16 October 1990

THIS YEAR'S LAUREATES ARE PIONEERS IN THE
THEORY OF FINANCIAL ECONOMICS AND CORPORATE FINANCE

The Royal Swedish Academy of Sciences has
decided to award the 1990 Alfred Nobel Memorial Prize in Economic
Sciences with one third each, to

Professor **Harry Markowitz**, City University of New York, USA,

Professor **Merton Miller**, University of
Chicago, USA,

Professor **William Sharpe**, Stanford
University, USA,

**for their pioneering work in the theory of financial
economics.**

**Harry Markowitz** is awarded the Prize for having developed
the theory of portfolio choice;

**William Sharpe**, for his contributions to the theory of
price formation for financial assets, the so-called, *Capital
Asset Pricing Model* (CAPM); and

**Merton Miller**, for his fundamental contributions to the
theory of corporate finance.

**Summary**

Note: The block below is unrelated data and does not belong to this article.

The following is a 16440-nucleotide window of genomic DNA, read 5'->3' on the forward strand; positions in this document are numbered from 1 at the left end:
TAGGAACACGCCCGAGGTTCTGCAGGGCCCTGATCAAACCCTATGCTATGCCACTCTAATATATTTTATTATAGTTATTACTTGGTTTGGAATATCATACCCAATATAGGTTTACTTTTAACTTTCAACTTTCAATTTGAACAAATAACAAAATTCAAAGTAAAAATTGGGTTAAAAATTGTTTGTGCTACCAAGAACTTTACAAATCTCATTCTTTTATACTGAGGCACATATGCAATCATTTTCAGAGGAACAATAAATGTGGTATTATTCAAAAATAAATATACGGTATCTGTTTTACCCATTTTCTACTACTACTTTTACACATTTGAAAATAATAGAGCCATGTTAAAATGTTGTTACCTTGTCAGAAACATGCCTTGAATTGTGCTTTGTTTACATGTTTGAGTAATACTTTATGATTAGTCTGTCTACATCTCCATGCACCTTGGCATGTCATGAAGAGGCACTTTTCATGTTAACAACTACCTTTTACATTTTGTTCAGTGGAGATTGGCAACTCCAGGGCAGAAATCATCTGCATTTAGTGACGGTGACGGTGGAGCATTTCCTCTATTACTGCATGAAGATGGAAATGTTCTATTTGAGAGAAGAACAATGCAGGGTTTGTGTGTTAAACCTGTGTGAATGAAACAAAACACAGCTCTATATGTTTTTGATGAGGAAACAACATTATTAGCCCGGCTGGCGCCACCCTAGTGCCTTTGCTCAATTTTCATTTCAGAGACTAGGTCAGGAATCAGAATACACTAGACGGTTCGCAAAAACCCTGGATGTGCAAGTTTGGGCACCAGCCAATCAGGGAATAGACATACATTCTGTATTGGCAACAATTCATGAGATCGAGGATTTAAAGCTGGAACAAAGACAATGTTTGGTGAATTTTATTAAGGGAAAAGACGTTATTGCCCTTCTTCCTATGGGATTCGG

Financial markets serve a key purpose in a modern market economy
by allocating productive resources among various areas of
production. It is to a large extent through financial markets
that saving in different sectors of the economy is transferred to
firms for investments in buildings and machines. Financial
markets also reflect firms' expected prospects and risks, which
implies that risks can be spread and that savers and investors
can acquire valuable information for their investment
decisions.

The first pioneering contribution in the field of financial
economics was made in the 1950s by Harry Markowitz who developed
a theory for households' and firms' allocation of financial
assets under uncertainty, the so-called theory of portfolio
choice. This theory analyzes how wealth can be optimally invested
in assets which differ in regard to their expected return and